By Keely Culbertson, Georgia Tech '22
Growing up, if I was asked about my religion, I would proudly state, “I’m half-Jewish, half-Catholic.” To anyone with a semblance of religious knowledge, this declaration would elicit raised eyebrows.
To my peers, it prompted a question I heard all too often: “So you get presents for Christmas and Hanukkah?”
I was raised in New Orleans, a city with a religious population dominated by Christianity. Even Mardi Gras, the city’s most infamous event, has roots in Christian lore.
Though I was able to relate to my friends and classmates on some religious level, I knew that I would always be different because I wasn’t “fully” Christian.
Sometimes this concept was disconcerting. Other times, it was favorable. I was never made to go to church or temple, and based on the stories I heard from my classmates about how boring church was, I was thankful to have my weekends free of worship.
As I grew older, my mother would occasionally ask if I thought she and my father had failed me by not raising me with a stronger emphasis on religion.
It was also around that time that I started rejecting religion altogether, so my answer was always an emphatic “Of course not!”
By the end of high school, I had decided on my religious identity: agnostic. Who was I to say whether there was or wasn’t a higher power? I held onto this identity through my first two years at Tech, even through the first couple of months of the COVID-19 pandemic.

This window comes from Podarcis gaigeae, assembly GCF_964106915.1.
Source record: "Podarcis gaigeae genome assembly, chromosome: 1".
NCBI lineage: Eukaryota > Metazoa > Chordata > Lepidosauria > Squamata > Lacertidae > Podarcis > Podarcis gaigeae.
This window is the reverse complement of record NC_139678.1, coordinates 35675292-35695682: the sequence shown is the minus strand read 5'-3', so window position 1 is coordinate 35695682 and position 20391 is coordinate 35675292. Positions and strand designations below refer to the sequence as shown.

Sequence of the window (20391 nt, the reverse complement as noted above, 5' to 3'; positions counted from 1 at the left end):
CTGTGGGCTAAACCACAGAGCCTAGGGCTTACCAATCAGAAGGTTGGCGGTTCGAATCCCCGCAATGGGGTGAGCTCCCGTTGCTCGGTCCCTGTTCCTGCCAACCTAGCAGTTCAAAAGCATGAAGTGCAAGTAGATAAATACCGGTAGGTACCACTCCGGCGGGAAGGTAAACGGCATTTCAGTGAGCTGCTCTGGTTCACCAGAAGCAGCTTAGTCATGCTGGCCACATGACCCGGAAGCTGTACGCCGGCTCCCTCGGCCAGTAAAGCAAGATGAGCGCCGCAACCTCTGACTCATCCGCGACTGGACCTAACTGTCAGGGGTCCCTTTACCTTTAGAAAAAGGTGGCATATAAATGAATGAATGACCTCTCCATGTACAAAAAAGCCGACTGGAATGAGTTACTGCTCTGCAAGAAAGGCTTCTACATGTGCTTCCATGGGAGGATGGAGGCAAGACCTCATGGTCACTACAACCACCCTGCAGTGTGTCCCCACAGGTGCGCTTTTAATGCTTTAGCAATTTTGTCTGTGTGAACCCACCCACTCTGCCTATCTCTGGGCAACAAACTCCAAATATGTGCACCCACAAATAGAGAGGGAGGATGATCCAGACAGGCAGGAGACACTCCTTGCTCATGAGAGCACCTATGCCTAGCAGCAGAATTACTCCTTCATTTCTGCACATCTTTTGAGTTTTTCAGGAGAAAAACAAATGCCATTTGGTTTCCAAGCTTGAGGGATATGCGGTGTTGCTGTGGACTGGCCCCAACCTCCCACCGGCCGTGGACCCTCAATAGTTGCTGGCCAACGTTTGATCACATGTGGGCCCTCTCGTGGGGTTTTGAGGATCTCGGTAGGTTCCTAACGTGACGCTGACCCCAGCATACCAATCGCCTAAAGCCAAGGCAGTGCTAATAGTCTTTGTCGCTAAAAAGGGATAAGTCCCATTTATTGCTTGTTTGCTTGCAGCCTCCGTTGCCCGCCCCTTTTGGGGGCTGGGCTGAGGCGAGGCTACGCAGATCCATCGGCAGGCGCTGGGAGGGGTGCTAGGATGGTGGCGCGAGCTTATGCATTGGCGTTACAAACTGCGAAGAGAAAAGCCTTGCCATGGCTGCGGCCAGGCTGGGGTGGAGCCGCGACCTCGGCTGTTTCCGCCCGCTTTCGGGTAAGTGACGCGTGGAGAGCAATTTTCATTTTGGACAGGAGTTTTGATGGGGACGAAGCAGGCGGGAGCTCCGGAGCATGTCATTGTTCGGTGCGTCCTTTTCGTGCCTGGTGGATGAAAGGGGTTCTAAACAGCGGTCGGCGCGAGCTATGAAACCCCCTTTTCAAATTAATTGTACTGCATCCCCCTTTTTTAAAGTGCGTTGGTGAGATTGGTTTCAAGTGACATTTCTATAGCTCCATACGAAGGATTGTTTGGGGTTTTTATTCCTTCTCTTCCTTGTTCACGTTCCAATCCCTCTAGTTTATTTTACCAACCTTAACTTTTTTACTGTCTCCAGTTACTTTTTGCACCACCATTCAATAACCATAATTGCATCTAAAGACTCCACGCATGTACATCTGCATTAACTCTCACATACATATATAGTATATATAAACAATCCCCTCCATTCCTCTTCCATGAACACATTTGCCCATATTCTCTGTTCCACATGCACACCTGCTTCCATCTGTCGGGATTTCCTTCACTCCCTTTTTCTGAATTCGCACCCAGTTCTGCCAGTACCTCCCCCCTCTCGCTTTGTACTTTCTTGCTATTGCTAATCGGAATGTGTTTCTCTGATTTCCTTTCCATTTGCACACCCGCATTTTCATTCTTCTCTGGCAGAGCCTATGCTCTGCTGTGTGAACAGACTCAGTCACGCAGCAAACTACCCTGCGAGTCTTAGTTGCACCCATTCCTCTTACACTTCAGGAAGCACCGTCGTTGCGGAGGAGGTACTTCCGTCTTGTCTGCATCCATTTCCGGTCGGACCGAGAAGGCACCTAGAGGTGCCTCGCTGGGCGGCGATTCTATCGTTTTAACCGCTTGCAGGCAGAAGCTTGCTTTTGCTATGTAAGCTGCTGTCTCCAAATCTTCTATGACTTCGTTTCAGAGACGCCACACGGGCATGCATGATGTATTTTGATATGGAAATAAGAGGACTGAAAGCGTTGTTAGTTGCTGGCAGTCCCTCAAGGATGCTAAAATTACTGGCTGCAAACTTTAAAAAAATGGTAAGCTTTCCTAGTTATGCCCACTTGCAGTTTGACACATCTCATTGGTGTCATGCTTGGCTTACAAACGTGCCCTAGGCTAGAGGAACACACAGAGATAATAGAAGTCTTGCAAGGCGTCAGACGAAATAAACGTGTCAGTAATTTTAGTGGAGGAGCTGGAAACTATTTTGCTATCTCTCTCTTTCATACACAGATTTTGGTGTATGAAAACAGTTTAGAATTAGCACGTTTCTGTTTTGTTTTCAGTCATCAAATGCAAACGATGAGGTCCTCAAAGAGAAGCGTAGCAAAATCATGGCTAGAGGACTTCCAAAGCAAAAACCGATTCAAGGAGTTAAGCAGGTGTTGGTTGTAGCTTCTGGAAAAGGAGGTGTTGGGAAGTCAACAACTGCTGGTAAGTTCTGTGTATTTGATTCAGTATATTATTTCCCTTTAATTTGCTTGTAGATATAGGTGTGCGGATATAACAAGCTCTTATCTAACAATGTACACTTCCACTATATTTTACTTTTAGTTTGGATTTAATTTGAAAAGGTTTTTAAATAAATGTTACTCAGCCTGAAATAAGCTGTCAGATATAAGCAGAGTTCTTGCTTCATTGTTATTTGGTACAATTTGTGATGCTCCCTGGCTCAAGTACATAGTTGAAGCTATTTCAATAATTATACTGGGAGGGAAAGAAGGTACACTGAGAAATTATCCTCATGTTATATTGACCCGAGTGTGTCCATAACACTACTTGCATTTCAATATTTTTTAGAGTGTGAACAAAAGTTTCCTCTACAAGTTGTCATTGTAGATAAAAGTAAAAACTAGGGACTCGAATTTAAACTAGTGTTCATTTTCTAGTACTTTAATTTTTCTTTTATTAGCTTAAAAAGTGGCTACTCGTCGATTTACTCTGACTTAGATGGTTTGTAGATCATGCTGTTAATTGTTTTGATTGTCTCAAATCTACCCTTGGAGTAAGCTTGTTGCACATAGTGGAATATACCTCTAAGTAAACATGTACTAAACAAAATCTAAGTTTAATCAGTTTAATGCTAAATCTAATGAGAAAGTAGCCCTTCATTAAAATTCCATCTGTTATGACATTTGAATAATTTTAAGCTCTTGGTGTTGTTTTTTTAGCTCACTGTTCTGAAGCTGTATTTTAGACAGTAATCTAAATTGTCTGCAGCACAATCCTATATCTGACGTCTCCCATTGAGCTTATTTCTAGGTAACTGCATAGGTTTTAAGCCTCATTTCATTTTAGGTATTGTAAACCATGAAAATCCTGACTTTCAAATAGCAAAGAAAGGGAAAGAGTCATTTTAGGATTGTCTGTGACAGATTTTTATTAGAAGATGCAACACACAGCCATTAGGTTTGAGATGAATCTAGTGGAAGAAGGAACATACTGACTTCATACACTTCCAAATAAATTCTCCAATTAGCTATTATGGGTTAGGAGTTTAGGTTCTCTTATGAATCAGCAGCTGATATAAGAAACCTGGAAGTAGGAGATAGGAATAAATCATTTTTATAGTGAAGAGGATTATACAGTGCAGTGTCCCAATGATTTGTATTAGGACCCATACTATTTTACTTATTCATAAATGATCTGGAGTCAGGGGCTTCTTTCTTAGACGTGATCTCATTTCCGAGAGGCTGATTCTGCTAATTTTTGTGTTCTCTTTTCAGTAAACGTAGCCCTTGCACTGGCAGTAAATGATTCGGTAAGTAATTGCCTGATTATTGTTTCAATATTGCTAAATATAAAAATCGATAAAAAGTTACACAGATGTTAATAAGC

Returning to campus in the wake of the ongoing pandemic, however, I was desperate for anything to keep me distracted from the fact that I was spending all day in my room, alone and staring at a computer screen.
That’s when my roommate introduced me to the Jewish organizations on campus.
I was hesitant at first, because I still considered myself to be agnostic.
I slowly began to get involved, occasionally picking up Friday Shabbat to-go dinners and meeting some members of the organizations.
After a few weeks, my roommate told me about an eight-week program that met once a week for an hour to discuss Judaism.
For the first time in my life, I was not completely opposed to learning about religion.
After signing up, I immediately called my parents. They couldn’t believe what they were hearing, and I couldn’t believe what I was telling them.
“That was our plan all along,” my mother proudly claimed. The same woman that had tears in her eyes as she asked if she had failed me was now stating that the lack of religious upbringing was intentional. I have always been the type of person that can’t be told to do something; I have to want to do it myself.
I knew that this was also the case when it came to religion. But this was different.
Presented with the opportunities to learn and get involved, I was choosing to participate.
I never saw myself becoming religious, but circumstances change. Plenty of people never saw the pandemic coming, but circumstances change.
This is just the beginning of my religious journey, though. While I’m still unsure about what I believe, I am now more open to the idea of changing my beliefs.
Judaism came at a time when I needed it most.
The existing community, particularly on Tech’s campus, welcomed me with open arms.
Though my journey was different than most, I was never made to feel like an outcast for not having the same Jewish upbringing that many others experienced.
Turning to Judaism was entirely due to a specific set of circumstances, but in a larger sense, was this how it was meant to be?